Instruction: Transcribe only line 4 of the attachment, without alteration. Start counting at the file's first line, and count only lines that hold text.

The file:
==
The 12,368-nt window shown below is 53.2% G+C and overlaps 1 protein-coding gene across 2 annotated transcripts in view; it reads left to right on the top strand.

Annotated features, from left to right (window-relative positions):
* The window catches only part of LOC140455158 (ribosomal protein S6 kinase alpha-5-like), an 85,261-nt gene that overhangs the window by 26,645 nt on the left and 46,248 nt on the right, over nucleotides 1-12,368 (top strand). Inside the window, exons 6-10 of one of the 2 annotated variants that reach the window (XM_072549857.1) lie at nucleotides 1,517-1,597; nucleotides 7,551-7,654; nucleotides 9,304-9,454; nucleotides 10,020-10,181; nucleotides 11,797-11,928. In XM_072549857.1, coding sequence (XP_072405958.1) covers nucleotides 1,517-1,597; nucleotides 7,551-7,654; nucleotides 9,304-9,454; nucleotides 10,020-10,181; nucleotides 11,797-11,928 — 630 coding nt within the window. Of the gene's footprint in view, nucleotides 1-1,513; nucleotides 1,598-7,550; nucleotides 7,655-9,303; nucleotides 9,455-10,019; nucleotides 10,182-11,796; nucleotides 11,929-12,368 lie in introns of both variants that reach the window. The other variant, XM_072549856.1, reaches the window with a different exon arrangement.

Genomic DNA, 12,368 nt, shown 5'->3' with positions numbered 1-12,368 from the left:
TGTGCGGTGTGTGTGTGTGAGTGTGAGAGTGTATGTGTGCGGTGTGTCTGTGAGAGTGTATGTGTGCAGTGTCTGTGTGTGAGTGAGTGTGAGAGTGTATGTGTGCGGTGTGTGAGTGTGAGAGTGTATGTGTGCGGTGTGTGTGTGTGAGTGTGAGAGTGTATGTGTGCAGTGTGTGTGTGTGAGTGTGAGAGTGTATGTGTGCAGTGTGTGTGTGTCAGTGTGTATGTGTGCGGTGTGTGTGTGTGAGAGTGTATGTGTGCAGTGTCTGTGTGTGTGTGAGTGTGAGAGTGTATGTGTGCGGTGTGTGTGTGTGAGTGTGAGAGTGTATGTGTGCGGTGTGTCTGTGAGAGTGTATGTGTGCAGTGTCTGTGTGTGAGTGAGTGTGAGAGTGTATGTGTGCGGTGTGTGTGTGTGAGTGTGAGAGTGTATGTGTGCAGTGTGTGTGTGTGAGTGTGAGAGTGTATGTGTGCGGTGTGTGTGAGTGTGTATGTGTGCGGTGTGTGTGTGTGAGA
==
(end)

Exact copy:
Genomic DNA, 12,368 nt, shown 5'->3' with positions numbered 1-12,368 from the left: